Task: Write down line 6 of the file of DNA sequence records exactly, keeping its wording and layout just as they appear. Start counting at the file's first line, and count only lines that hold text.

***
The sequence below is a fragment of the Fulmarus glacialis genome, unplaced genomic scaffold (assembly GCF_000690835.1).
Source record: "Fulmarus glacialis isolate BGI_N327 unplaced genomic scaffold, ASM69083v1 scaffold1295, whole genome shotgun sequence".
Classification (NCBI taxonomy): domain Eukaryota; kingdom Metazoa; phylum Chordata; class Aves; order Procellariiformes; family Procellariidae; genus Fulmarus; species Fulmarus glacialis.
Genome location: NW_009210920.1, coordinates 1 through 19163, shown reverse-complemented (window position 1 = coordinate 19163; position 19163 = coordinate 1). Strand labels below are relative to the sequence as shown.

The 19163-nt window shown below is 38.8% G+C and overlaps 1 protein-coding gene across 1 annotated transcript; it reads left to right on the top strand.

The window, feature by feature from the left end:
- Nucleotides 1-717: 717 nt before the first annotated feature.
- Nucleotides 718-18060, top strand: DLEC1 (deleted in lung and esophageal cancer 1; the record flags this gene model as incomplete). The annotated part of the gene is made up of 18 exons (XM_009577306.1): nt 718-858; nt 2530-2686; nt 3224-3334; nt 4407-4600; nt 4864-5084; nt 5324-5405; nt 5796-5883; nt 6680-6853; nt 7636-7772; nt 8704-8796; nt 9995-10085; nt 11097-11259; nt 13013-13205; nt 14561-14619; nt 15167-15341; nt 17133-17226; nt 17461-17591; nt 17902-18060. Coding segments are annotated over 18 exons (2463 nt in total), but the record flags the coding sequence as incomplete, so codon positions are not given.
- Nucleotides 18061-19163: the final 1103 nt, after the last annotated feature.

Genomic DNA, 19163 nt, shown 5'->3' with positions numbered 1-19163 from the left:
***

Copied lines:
The window, feature by feature from the left end: